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4. ROK Soldiers’ Alleged Contacts with DPRK

The International Herald Tribune (Don Kirk, “SEOUL AND U.S. AT ODDS OVER JOINT BATTALION,” Seoul, 12/14/98) reported that the US and the ROK agreed Sunday to form a joint team to investigate the death of an ROK officer who was allegedly killed by subordinates trying to cover up illegal contacts with DPRK soldiers. However, UN Command headquarters issued a statement that said that the previous investigation by US and ROK forces “reviewed and thoroughly examined the evidence” and found that Lieutenant Kim Hoon “died of a self-inflicted gunshot wound.” It added that it had received “no evidence that would cause it to question the results” of two earlier investigations into the death. Meanwhile, General John Tilelli Jr., head of the UN Command (UNC), turned down suggestions that the ROK completely take over the joint security battalion of 150 troops. Tilelli said he was “committed to the combined structure of the joint security battalion.” [Ed. note: This article appeared in the December 14 edition of the US Department of Defense’s Early Bird news summary.]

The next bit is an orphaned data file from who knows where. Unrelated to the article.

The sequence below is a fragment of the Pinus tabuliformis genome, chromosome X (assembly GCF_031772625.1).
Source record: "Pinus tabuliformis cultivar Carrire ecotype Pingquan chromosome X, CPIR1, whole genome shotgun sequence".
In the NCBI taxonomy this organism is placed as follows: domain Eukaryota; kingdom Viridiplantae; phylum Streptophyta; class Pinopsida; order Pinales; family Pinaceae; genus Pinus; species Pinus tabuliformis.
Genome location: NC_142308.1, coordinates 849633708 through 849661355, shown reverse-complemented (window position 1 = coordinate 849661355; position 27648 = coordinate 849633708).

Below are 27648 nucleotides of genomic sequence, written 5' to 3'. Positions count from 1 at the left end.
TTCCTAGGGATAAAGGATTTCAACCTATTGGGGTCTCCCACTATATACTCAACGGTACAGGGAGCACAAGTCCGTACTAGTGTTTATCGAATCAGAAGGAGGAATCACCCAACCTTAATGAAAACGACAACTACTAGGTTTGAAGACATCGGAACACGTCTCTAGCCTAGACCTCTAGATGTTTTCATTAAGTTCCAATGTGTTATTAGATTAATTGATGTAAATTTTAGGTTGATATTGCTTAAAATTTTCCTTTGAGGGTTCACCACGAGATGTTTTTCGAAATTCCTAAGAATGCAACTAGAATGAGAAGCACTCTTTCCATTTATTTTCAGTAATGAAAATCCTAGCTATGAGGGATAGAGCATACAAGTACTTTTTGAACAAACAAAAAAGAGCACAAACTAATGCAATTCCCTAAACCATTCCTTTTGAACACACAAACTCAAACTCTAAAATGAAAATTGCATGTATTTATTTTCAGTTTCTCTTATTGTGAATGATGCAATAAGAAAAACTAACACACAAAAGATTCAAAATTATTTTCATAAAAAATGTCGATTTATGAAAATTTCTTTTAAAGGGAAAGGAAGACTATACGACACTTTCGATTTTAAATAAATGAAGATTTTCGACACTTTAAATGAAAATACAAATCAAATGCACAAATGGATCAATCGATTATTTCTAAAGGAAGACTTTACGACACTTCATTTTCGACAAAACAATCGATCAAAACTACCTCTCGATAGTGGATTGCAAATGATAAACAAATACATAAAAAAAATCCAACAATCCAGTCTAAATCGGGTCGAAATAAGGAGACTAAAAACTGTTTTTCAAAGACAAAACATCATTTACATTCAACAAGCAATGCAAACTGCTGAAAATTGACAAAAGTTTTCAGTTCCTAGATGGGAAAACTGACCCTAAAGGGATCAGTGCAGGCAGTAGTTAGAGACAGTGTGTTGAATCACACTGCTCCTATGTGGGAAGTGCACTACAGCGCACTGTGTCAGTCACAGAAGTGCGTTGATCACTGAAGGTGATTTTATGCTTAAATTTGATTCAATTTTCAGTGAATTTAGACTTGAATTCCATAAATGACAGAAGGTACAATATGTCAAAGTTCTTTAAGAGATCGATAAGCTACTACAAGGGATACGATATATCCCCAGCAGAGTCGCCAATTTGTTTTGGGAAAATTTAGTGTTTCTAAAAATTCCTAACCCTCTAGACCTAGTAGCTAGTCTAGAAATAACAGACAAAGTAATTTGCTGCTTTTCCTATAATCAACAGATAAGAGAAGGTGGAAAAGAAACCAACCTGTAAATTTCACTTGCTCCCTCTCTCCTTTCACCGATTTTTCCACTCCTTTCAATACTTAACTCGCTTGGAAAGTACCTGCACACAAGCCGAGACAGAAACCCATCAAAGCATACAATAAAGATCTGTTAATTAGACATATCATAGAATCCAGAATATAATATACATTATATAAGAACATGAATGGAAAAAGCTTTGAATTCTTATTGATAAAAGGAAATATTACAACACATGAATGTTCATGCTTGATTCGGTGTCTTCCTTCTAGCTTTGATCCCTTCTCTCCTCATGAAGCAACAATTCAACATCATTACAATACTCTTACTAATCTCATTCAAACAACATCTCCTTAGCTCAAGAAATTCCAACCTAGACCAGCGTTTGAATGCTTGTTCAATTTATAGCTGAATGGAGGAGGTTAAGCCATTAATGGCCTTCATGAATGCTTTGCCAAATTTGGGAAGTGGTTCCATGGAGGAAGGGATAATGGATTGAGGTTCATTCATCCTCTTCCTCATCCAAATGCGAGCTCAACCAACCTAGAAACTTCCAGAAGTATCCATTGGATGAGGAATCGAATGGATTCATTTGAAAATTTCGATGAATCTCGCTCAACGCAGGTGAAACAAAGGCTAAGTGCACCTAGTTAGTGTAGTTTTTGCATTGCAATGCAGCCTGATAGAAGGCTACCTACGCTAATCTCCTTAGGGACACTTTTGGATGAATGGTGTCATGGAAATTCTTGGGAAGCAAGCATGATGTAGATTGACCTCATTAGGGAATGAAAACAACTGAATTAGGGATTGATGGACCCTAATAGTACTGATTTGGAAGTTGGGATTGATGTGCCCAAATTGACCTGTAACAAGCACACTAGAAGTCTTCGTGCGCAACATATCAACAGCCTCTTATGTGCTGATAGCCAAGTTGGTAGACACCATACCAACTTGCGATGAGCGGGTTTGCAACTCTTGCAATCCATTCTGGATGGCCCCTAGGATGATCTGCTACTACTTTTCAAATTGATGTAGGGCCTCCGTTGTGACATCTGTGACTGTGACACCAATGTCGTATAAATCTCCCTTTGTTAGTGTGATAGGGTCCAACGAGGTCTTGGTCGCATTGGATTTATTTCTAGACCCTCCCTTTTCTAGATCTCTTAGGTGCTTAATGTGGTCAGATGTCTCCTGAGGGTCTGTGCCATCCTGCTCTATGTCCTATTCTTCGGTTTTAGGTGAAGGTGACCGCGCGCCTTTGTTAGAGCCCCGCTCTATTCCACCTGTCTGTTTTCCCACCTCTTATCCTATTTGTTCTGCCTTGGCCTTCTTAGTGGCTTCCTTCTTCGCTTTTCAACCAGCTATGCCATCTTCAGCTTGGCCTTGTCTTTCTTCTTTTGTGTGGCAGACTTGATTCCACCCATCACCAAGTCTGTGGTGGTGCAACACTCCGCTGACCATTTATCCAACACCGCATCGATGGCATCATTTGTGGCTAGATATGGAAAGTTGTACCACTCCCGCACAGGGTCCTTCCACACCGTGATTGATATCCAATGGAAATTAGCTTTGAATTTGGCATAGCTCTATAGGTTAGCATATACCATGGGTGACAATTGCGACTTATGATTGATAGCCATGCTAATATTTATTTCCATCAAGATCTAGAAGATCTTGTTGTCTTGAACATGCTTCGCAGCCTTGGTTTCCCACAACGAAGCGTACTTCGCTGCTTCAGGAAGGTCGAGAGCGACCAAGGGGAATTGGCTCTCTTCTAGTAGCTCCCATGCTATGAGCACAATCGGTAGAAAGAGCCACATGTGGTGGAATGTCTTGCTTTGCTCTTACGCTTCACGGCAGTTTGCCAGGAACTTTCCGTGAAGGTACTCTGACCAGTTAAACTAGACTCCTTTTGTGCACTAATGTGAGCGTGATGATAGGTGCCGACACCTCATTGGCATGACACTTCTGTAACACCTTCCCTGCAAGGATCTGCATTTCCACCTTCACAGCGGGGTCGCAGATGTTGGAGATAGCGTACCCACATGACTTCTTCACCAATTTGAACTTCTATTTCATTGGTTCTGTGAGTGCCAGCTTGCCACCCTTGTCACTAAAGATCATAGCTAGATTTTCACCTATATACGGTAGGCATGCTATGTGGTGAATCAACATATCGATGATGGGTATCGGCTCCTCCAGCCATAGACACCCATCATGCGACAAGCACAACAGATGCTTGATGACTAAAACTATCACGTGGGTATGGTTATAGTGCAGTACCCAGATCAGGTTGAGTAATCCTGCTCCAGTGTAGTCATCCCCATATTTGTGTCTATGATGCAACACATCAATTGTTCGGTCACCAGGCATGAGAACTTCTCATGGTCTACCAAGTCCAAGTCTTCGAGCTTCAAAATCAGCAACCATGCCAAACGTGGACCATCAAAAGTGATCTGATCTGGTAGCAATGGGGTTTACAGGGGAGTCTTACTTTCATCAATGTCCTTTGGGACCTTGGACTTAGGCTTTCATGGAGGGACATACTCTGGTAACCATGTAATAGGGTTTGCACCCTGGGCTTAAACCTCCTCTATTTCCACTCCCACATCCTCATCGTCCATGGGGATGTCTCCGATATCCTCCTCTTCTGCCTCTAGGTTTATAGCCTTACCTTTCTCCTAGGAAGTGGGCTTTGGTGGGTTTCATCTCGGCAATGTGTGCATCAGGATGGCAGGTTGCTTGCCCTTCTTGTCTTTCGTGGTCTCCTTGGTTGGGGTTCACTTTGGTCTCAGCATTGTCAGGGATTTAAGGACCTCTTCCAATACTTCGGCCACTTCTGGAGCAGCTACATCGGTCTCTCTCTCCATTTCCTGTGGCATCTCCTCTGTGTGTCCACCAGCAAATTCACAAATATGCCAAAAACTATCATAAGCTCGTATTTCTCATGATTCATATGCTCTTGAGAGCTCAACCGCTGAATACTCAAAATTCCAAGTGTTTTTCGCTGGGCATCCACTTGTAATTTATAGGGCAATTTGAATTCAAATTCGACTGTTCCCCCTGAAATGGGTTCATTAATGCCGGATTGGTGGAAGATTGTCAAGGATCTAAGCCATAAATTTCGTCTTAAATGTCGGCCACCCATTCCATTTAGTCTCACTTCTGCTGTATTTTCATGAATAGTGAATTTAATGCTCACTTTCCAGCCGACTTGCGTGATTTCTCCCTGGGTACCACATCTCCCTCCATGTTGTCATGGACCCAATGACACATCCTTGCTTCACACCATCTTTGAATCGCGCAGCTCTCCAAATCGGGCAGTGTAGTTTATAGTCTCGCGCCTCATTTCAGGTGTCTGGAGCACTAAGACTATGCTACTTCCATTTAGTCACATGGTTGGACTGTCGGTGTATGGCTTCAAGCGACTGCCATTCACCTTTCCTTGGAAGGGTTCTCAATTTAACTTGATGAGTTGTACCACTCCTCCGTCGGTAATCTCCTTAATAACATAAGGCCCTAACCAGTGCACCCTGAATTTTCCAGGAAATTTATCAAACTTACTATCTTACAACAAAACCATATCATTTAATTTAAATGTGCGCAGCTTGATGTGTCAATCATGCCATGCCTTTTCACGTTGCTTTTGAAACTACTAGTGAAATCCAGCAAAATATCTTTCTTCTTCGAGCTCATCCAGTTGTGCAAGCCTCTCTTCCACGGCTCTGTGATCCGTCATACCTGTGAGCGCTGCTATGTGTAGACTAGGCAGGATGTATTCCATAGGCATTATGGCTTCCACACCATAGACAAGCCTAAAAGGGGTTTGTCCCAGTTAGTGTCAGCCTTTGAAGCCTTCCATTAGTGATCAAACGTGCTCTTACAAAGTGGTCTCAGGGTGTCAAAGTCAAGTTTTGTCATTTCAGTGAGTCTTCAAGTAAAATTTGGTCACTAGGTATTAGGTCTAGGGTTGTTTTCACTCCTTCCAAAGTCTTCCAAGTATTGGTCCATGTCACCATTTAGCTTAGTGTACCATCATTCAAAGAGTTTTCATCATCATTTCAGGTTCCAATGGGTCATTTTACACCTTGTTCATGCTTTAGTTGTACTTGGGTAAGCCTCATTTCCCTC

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5. Remains of US Soldiers from Korean War

Reuters (Charles Aldinger, “U.S., N. KOREA AGREE TO EXPAND MIA SEARCHES,” Washington, 12/14/98) reported that the US Defense Department said Monday that US and DPRK negotiators have agreed to expand joint searches next year for the remains of US troops missing in action since the Korean War. The agreement calls for a total of six joint search operations between April and November of next year. The agreement also included two joint archival reviews in which US officials will be granted access to DPRK documents relating to US personnel lost or captured during the war. The announcement said that US negotiators continued to press to establish a mechanism for investigating reports of US nationals living in the DPRK and to interview US defectors in the DPRK. Bob Jones, US deputy assistant defense secretary for POW/Missing Personnel Affairs, stated, “We have hammered out an agreement that take [sic] us far beyond our three previous years’ operations. We formalized the concept of a joint investigation team to locate and interview witnesses to accelerate the pace of recovery long before our excavation teams begin their work. This concept gives us the potential to recover more remains by using our people more efficiently.” [Ed. note: This article appeared in the December 15 edition of the US Department of Defense’s Early Bird news summary.]

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6. US Policy toward DPRK